David J. Danto


Business travel thoughts in my own, personal opinion




eMail: ddanto@IMCCA.org      Follow Industry News: @NJDavidD

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 ‘Polaris-izing –or- The Tale Of Two Airlines


In my last business travel blog I explained how United Airlines’ recent moves essentially eliminated the Platinum elite level.  What I didn’t fully explain is that this is only one small part of a larger picture.  United is now both a high-end international / trans-con luxury carrier, and also a poor excuse for a modern, domestic carrier.  The gap is as great as it has ever been, and it is getting much larger.

From a passenger-segmentation standpoint, the growing divide is obvious.  In addition to virtually eliminating the Platinum Elite level as I explained in the last blog, United has made a number of changes to the requirements to reach the 1K (100,000 miles a year) level.  Firstly, they’ve raised the required spend to reach 1K from $12,000 to $15,000 (in addition to flying the miles of course.)  Next, they’ve also dropped the previously double miles earned on the least expensive premium tickets (“P” class) to now 1.5 miles earned.  These moves are meant to make fewer people qualify for the top tier, and make achieving that level even more dependent on how much money you spend and not how much flying you do.

The bottom line is United wants customers that spend a lot of money.  I get that.  I don’t like it, but there’s nothing inherently wrong with it.  The problem is that the lack of competition for non-stop domestic flights has allowed United (and other US carriers) to drastically diminish the passenger experience for those passengers that aren’t flying on the most expensive routes and tickets.  It’s “Robbing Peter To Pay Polaris” as Joe Brancatelli helped me formulate the quote a few months ago.  

If one has purchased a First Class ticket from Newark to Europe or Asia, and one does that frequently, one is likely to be admitted into United’s Global Services tier.  (Also, if one is a “C” suite executive at a large business one is also likely to have had Global Services gifted to them for free – which is another enormous problem, but not the focus of this blog.)  When this extravagant traveler arrives at Newark he or she enters a completely separate Global Services check-in lounge.  He or she is then allowed to use a hidden lounge exit that lets them go to the front of the security line.  They are then allowed to use the newest United Club at Newark (stolen from paying club members without refund or compensation) until it’s time for their flight.  It’s a gloriously uncomplicated and pampered experience.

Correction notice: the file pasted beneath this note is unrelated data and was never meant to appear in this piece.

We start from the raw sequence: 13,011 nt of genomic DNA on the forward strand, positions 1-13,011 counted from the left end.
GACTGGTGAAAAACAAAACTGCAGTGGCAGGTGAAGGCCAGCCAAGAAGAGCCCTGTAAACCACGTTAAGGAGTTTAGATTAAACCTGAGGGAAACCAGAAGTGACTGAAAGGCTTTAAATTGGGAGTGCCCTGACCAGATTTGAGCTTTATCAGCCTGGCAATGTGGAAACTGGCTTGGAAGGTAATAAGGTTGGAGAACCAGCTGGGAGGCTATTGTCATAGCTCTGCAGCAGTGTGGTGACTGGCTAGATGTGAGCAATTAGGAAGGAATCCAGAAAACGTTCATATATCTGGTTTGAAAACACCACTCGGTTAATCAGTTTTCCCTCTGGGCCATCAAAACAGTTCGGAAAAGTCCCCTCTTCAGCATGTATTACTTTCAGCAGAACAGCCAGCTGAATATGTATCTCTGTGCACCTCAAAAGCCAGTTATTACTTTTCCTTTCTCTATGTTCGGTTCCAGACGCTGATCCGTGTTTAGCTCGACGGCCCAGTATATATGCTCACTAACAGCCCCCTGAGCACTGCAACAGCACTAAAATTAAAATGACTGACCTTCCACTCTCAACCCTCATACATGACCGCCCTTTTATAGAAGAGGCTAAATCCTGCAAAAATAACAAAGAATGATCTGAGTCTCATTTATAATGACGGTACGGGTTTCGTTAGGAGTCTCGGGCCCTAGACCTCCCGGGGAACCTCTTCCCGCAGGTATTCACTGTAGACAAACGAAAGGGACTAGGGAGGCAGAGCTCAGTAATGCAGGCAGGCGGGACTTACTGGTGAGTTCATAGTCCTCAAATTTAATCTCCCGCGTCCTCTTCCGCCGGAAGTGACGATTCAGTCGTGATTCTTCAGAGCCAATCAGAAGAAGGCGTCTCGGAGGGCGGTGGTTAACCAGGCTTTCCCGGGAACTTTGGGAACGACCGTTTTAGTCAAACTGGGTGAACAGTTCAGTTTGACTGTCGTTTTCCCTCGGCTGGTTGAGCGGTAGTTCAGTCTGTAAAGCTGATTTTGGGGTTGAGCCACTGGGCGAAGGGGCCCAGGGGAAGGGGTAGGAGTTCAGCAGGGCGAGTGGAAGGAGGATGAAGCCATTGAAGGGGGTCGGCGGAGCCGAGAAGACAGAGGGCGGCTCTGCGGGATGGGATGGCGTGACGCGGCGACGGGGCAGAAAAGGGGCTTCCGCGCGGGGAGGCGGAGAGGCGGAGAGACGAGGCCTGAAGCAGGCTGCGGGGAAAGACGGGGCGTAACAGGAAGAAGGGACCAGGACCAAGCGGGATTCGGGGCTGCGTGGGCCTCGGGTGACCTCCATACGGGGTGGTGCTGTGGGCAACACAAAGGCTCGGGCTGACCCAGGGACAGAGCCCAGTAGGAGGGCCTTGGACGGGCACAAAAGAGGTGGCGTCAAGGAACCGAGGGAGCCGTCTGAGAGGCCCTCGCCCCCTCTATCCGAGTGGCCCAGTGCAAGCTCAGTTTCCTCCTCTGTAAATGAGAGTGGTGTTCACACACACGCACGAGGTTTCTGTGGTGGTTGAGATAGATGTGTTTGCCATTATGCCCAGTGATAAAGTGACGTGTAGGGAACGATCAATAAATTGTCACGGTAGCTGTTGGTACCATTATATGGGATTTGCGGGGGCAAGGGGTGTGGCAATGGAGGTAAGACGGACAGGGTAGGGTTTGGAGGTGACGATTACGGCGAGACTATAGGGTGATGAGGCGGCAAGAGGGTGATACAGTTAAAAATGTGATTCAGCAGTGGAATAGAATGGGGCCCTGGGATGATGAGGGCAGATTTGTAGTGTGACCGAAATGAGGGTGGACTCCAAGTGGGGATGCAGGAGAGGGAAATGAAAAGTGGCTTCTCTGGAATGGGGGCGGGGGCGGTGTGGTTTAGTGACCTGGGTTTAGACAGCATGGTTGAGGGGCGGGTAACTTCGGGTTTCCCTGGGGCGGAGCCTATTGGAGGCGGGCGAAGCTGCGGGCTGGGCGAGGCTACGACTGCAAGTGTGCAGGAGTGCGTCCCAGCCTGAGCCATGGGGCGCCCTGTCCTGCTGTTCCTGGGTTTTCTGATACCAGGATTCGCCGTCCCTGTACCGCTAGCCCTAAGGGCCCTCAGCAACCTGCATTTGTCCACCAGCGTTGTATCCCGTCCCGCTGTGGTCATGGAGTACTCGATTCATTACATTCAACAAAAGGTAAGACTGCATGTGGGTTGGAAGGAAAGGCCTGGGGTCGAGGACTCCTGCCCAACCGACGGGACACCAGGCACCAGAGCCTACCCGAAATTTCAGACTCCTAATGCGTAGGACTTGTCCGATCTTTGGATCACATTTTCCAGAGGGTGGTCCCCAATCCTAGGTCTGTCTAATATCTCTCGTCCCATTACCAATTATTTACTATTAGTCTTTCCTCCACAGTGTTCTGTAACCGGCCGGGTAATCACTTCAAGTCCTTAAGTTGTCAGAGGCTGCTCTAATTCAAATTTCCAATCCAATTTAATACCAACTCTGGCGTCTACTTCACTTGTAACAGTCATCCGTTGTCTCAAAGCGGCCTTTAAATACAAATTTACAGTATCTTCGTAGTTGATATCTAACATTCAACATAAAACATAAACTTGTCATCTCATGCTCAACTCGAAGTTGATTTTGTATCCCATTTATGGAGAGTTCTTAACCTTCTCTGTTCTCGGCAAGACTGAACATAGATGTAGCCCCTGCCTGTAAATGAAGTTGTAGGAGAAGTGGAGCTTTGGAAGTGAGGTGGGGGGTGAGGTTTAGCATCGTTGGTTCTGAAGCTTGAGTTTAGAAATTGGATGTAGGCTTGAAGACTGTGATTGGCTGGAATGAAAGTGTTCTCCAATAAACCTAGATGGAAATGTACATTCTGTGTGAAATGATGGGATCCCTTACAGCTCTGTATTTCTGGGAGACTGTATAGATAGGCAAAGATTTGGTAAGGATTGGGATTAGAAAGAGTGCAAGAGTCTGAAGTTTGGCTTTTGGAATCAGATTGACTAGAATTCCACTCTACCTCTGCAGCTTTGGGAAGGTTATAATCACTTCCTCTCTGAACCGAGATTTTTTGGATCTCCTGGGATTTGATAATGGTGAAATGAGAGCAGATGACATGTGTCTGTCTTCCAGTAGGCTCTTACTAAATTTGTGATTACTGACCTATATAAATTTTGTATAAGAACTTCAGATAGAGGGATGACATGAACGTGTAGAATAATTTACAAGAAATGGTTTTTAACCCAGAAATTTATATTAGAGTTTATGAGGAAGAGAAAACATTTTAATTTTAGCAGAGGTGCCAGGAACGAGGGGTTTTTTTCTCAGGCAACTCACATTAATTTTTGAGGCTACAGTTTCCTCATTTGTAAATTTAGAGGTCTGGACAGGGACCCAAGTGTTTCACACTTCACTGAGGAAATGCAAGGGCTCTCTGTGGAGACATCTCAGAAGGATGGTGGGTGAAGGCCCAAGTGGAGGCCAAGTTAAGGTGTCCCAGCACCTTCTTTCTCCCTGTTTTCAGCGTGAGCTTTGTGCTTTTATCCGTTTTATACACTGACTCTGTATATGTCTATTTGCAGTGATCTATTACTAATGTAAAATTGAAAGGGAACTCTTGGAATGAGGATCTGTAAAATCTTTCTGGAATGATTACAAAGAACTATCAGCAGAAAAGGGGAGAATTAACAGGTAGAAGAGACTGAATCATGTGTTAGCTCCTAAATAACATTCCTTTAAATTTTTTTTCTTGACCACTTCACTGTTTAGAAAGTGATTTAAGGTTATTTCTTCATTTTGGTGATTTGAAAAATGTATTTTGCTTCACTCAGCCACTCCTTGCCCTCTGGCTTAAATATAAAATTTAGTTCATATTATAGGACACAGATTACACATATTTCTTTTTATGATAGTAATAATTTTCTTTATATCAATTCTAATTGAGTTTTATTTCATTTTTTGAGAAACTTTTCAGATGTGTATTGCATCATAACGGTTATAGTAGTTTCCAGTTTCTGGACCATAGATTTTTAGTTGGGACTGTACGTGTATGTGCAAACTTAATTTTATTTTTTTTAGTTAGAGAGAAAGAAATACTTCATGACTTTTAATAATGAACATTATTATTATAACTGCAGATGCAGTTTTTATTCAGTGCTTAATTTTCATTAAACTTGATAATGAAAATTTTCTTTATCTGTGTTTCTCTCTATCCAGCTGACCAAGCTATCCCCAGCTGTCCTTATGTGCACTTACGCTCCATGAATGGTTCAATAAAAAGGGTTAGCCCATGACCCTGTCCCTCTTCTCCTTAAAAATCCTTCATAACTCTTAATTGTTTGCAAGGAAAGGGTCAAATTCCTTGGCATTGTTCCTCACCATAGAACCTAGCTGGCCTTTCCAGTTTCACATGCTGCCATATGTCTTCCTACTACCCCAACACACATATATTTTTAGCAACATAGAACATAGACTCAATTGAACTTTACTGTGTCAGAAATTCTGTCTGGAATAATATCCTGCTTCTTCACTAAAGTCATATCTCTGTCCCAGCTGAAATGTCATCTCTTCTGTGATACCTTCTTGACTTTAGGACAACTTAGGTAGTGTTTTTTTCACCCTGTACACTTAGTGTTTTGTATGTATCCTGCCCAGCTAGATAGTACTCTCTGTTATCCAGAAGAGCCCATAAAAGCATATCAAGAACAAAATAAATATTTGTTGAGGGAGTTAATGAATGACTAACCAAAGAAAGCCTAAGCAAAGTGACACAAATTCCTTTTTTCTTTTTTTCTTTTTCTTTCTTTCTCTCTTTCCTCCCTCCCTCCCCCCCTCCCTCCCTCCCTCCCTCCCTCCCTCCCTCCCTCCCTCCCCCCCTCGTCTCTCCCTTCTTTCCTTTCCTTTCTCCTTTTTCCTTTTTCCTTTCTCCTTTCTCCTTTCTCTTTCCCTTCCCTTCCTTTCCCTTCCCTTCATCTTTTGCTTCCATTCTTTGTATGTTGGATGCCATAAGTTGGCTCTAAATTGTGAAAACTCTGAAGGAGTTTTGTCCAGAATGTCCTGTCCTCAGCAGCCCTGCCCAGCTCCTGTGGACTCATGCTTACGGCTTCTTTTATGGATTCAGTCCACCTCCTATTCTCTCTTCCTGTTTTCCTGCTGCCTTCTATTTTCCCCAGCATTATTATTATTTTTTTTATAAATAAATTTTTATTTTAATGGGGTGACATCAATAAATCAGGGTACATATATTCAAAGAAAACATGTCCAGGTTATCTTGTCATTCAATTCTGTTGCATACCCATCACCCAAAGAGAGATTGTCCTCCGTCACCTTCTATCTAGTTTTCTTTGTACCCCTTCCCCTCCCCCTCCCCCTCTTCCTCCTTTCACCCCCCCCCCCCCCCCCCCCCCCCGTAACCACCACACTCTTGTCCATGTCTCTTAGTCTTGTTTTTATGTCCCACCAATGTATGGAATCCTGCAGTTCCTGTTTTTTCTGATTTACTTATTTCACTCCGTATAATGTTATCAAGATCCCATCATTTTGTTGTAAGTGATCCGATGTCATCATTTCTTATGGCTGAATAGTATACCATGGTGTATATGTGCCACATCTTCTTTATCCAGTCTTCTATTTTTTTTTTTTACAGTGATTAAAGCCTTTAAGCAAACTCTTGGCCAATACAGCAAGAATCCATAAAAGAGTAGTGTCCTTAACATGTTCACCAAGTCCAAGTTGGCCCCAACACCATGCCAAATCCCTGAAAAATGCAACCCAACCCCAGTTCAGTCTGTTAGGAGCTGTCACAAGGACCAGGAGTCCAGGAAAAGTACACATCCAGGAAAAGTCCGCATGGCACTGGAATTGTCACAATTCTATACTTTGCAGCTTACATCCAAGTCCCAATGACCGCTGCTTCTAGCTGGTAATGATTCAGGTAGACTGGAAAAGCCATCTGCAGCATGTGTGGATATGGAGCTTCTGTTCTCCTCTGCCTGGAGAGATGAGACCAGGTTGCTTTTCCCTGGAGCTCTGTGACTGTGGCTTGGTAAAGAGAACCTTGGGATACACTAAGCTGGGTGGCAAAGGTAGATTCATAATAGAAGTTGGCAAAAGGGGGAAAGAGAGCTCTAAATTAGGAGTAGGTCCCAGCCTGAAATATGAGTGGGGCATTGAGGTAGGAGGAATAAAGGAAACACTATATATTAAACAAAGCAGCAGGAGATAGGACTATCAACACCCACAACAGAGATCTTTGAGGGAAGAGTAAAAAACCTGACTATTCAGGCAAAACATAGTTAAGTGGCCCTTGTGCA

If, however, one is just a lowly silver, gold or platinum elite flyer on a domestic trip, it is truly a tale of two airlines.  That is my personal experience and the experience of the numeric majority of United’s customers.

If I have Pre-Check it means almost nothing if I’m departing Terminal C, because the lines often wrap around longer than the regular security line.  If I’m Pre-Check and departing from Terminal A, it means absolutely nothing.  Despite years of opportunity, United and the TSA still haven’t added a Pre-Check line at Terminal A.

The Continuously Crappy Experience of Flying Out of EWR Terminal A

If I’m departing from Terminal C, and I’m a United Club member, I experience a shadow of what I once had.  Since the newest club was stolen from paying club members and designated as Polaris only, the remaining club has had all of the comfortable seating removed, and is always far over capacity.  I covered that in detail in a past blog, so I won’t re-hash it here, but I will add that at a recent visit I was given a moist towelette by United staff, passing them out like product hawkers on a street corner – an obvious acknowledgement that the bathrooms are inadequate at these supposedly premium locations – which cost members upwards of $450 a year.  (That buys a lot of moist towelettes.)  Airport clubs are supposed to be a place where one can go to go to relax and get work done – because they are better than the terminal seating experience.  With stackable plastic chairs, inadequate awful food, overcrowding and inadequate, dated bathrooms, the Newark clubs are no longer better than the terminal experience – and in many cases they are worse.  What’s the point of paying for membership?  (Chase Bank is complicit in this sham as well, still offering a “Club Card” to New York/New Jersey members without reducing its price commensurate with the drastically reduced EWR experience.)

The gap between the Global Services international/premium flying experience and the domestic experience is enormous and growing larger every day.  United – and the other airlines as well – feel there is no reason to improve the day-to-day experience of their domestic travelers, as deregulation and mergers have created an environment where there is virtually no competition at many US airports.  I’ve blogged about that before, and when I did people accused me of exaggerating how bad it was.  Let me tell you about my flight experience this past weekend as just one example.